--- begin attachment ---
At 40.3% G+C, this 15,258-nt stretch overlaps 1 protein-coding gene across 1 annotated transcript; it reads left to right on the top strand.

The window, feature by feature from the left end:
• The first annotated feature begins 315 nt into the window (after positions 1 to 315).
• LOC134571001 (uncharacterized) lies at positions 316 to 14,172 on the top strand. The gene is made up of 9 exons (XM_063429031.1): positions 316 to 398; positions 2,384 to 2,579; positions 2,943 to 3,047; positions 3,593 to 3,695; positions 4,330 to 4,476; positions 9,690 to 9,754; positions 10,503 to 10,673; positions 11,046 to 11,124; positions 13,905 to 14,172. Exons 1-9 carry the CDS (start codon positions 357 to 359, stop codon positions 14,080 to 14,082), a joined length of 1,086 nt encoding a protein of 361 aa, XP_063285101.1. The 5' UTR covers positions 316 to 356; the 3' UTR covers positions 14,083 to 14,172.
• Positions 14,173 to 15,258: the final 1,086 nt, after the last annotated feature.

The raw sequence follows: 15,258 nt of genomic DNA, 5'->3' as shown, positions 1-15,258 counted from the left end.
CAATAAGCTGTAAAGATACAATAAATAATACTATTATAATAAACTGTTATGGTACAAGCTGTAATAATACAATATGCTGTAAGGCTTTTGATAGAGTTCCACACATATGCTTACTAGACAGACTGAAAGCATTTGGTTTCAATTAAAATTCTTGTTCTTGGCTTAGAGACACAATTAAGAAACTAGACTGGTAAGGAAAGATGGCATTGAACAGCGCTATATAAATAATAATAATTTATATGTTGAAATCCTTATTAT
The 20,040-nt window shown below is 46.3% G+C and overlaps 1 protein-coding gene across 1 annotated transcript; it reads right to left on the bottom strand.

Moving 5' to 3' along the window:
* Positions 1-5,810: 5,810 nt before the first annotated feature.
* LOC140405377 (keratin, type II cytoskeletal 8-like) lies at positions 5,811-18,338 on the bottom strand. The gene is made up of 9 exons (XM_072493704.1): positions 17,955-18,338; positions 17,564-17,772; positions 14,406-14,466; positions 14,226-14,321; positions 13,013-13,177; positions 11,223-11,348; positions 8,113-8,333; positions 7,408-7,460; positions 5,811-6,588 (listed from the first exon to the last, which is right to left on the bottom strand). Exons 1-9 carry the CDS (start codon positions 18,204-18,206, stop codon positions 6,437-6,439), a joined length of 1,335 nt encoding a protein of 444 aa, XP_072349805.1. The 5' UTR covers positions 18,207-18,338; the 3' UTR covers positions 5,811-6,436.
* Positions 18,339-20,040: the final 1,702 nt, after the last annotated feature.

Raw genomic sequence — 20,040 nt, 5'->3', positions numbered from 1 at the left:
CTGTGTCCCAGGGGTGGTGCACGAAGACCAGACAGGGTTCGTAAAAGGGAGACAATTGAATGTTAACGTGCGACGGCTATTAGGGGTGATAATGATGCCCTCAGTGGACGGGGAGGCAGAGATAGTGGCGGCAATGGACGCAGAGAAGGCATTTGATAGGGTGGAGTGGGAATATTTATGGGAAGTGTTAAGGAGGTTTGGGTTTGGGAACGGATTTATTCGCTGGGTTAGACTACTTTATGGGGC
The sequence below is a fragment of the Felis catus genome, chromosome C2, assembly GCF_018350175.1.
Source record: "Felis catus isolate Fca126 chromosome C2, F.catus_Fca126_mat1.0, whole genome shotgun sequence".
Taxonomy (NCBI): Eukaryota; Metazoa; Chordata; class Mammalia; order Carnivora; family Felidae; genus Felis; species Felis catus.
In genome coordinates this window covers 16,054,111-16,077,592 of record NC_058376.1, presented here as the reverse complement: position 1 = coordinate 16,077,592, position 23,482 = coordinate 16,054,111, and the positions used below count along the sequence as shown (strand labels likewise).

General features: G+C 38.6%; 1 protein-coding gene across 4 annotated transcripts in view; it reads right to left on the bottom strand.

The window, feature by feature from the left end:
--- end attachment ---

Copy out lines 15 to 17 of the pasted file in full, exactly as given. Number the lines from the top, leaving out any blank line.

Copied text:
The sequence below is a fragment of the Felis catus genome, chromosome C2, assembly GCF_018350175.1.
Source record: "Felis catus isolate Fca126 chromosome C2, F.catus_Fca126_mat1.0, whole genome shotgun sequence".
Taxonomy (NCBI): Eukaryota; Metazoa; Chordata; class Mammalia; order Carnivora; family Felidae; genus Felis; species Felis catus.